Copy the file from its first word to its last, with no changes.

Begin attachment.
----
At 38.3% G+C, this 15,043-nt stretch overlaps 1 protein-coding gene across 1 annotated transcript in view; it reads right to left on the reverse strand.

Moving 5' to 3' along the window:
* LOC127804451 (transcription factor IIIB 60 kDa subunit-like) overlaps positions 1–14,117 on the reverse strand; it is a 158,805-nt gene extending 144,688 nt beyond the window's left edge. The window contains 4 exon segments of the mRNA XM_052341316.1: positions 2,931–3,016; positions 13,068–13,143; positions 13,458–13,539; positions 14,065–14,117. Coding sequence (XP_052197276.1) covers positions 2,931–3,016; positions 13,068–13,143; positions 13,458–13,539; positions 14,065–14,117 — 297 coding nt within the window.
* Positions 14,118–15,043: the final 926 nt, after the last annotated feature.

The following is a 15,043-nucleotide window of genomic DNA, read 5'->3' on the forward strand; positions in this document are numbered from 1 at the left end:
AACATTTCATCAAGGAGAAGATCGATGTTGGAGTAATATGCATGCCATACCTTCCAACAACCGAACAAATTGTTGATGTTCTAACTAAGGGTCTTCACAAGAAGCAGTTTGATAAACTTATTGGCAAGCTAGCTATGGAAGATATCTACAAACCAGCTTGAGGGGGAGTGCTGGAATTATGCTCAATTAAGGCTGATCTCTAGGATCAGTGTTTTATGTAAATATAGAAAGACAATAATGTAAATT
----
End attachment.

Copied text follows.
At 38.3% G+C, this 15,043-nt stretch overlaps 1 protein-coding gene across 1 annotated transcript in view; it reads right to left on the reverse strand.

Moving 5' to 3' along the window:
* LOC127804451 (transcription factor IIIB 60 kDa subunit-like) overlaps positions 1–14,117 on the reverse strand; it is a 158,805-nt gene extending 144,688 nt beyond the window's left edge. The window contains 4 exon segments of the mRNA XM_052341316.1: positions 2,931–3,016; positions 13,068–13,143; positions 13,458–13,539; positions 14,065–14,117. Coding sequence (XP_052197276.1) covers positions 2,931–3,016; positions 13,068–13,143; positions 13,458–13,539; positions 14,065–14,117 — 297 coding nt within the window.
* Positions 14,118–15,043: the final 926 nt, after the last annotated feature.

The following is a 15,043-nucleotide window of genomic DNA, read 5'->3' on the forward strand; positions in this document are numbered from 1 at the left end:
AACATTTCATCAAGGAGAAGATCGATGTTGGAGTAATATGCATGCCATACCTTCCAACAACCGAACAAATTGTTGATGTTCTAACTAAGGGTCTTCACAAGAAGCAGTTTGATAAACTTATTGGCAAGCTAGCTATGGAAGATATCTACAAACCAGCTTGAGGGGGAGTGCTGGAATTATGCTCAATTAAGGCTGATCTCTAGGATCAGTGTTTTATGTAAATATAGAAAGACAATAATGTAAATT